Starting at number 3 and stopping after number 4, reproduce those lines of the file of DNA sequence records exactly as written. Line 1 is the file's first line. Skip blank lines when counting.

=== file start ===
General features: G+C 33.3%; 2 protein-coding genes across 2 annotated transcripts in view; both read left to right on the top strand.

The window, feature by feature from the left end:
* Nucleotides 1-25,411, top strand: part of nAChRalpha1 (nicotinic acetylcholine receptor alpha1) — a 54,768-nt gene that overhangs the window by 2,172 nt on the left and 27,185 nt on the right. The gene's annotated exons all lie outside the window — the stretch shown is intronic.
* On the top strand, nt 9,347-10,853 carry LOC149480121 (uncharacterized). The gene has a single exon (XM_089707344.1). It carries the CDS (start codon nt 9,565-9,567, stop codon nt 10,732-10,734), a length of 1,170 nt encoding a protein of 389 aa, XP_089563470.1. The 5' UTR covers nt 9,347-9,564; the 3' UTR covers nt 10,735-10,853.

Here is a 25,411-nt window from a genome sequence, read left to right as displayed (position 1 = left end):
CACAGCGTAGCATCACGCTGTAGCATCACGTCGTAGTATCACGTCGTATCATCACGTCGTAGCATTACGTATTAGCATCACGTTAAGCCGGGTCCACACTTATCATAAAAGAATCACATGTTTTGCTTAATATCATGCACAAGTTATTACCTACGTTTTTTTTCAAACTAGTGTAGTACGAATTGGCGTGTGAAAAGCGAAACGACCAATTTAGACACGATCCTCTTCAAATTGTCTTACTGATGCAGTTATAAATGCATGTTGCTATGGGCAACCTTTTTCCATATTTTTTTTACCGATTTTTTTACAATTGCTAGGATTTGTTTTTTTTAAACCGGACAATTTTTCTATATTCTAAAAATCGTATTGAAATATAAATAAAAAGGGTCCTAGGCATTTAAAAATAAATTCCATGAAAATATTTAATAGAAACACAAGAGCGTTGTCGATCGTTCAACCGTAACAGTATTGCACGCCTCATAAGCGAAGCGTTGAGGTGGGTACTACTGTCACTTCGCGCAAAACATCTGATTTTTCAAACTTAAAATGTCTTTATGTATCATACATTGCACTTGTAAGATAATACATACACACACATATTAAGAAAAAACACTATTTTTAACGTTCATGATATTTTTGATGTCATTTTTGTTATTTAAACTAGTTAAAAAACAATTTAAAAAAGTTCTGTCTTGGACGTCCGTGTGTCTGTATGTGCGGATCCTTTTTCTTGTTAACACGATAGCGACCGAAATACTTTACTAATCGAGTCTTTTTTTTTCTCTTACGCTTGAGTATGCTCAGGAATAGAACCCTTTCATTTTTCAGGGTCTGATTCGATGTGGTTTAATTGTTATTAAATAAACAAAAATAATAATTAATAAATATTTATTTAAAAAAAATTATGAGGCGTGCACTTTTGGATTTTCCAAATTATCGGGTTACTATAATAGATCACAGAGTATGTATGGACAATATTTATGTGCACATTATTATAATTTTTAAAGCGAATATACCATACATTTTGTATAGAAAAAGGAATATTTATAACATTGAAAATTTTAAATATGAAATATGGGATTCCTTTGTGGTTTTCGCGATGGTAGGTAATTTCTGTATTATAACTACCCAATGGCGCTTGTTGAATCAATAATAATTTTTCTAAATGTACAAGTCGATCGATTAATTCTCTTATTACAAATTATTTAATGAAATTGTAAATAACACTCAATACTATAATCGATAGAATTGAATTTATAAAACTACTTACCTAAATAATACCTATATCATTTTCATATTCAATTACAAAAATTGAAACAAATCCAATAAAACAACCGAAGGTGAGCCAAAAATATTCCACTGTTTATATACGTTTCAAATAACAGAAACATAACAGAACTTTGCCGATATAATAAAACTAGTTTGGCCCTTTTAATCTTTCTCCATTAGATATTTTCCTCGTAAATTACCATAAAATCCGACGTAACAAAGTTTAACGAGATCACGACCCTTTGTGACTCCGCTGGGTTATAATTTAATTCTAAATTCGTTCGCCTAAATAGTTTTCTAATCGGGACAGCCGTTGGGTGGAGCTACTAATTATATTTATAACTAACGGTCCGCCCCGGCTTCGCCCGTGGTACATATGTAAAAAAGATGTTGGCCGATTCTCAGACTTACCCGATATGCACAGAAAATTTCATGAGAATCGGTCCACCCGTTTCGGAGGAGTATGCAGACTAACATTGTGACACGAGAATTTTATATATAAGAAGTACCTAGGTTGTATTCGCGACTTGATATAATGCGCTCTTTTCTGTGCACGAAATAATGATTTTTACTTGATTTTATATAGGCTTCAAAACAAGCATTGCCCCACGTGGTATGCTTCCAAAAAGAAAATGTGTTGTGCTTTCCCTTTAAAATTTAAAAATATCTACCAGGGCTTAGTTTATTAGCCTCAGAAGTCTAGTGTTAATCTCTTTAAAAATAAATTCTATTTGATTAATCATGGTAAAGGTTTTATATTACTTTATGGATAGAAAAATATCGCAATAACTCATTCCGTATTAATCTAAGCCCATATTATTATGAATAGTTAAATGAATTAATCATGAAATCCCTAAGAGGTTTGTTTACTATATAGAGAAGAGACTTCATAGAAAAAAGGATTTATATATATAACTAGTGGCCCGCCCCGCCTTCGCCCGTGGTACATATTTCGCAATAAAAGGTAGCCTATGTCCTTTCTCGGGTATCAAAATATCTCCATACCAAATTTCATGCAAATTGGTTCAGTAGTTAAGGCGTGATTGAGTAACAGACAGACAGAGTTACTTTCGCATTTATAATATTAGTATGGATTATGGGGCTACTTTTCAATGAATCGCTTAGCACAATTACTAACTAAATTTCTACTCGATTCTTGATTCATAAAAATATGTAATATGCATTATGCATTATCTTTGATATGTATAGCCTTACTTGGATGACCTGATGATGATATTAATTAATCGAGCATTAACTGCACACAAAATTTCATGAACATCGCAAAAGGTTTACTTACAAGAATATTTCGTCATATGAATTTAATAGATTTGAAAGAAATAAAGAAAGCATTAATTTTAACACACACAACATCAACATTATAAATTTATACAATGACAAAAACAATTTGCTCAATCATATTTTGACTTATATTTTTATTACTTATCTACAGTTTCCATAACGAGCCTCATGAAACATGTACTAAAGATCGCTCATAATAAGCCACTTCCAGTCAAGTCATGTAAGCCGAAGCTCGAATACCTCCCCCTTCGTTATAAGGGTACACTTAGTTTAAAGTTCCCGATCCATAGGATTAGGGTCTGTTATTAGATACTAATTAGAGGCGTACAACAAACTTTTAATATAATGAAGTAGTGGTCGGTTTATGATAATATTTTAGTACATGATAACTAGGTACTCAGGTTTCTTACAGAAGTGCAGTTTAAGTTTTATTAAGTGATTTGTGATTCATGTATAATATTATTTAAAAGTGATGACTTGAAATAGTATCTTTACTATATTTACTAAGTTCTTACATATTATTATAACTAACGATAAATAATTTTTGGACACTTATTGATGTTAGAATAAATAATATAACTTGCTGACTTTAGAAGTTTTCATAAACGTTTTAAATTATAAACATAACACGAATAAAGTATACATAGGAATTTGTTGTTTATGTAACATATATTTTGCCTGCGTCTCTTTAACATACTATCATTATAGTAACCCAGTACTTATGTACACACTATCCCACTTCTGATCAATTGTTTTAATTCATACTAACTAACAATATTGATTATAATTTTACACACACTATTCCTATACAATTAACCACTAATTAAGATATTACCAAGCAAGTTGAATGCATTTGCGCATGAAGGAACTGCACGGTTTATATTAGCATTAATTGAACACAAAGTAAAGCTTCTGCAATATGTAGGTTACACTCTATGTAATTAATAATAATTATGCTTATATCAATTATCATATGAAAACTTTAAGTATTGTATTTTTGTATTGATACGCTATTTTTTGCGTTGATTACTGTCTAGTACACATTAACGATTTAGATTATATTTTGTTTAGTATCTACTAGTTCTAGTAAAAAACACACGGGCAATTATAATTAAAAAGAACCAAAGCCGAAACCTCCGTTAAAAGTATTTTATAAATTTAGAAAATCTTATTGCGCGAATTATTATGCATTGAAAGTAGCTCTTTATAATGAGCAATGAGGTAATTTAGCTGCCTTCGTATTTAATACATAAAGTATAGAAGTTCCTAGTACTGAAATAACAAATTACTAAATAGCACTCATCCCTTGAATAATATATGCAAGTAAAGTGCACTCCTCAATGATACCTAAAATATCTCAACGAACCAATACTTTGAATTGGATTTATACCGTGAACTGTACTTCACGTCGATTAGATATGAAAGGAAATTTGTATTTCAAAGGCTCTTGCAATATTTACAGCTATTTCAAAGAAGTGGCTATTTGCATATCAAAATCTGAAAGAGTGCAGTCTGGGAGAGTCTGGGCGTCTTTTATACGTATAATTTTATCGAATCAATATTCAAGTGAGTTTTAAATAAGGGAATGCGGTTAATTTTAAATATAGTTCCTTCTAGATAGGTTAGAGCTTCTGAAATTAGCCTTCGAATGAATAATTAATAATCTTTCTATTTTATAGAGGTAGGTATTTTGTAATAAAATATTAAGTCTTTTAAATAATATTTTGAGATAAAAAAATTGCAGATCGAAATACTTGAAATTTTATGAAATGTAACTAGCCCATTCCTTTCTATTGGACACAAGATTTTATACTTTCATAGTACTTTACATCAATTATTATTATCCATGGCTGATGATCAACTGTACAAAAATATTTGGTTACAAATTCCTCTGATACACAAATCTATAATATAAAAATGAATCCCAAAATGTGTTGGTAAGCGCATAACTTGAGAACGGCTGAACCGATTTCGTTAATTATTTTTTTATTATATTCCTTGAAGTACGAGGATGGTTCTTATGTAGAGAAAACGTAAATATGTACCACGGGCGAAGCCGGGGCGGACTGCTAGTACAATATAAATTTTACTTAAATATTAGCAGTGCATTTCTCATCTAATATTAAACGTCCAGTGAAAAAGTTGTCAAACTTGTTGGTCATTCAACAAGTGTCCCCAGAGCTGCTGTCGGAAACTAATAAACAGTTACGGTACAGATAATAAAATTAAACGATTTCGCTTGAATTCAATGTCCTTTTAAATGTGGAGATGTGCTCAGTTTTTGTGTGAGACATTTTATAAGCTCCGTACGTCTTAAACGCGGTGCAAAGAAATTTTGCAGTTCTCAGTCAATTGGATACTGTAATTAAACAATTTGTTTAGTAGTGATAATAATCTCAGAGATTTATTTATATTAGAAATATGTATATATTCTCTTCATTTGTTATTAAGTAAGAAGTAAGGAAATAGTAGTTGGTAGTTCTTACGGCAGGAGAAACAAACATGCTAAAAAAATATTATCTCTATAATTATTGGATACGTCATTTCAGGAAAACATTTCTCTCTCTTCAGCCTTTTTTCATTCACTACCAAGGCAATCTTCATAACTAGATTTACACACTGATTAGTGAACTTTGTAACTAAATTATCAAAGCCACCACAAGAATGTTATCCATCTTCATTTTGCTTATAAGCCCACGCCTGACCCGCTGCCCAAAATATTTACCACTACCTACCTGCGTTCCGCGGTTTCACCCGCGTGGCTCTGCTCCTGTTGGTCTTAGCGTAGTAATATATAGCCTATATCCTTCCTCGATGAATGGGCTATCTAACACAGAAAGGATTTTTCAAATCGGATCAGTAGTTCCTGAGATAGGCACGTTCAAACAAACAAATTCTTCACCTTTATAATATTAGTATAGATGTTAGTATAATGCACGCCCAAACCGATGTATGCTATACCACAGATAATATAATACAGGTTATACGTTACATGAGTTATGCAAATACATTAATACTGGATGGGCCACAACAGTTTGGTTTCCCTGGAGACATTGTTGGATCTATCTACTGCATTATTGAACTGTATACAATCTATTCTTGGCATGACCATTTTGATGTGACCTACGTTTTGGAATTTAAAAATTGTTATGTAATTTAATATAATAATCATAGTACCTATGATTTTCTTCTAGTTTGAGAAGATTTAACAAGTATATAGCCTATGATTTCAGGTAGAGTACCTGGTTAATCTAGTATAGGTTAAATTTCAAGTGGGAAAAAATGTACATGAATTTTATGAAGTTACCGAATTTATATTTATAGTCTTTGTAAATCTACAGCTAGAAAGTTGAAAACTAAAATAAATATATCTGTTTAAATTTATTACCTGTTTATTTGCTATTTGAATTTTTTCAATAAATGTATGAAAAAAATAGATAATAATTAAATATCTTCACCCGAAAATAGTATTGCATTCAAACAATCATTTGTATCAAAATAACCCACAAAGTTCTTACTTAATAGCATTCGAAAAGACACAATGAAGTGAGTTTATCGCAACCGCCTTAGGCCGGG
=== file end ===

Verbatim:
* Nucleotides 1-25,411, top strand: part of nAChRalpha1 (nicotinic acetylcholine receptor alpha1) — a 54,768-nt gene that overhangs the window by 2,172 nt on the left and 27,185 nt on the right. The gene's annotated exons all lie outside the window — the stretch shown is intronic.
* On the top strand, nt 9,347-10,853 carry LOC149480121 (uncharacterized). The gene has a single exon (XM_089707344.1). It carries the CDS (start codon nt 9,565-9,567, stop codon nt 10,732-10,734), a length of 1,170 nt encoding a protein of 389 aa, XP_089563470.1. The 5' UTR covers nt 9,347-9,564; the 3' UTR covers nt 10,735-10,853.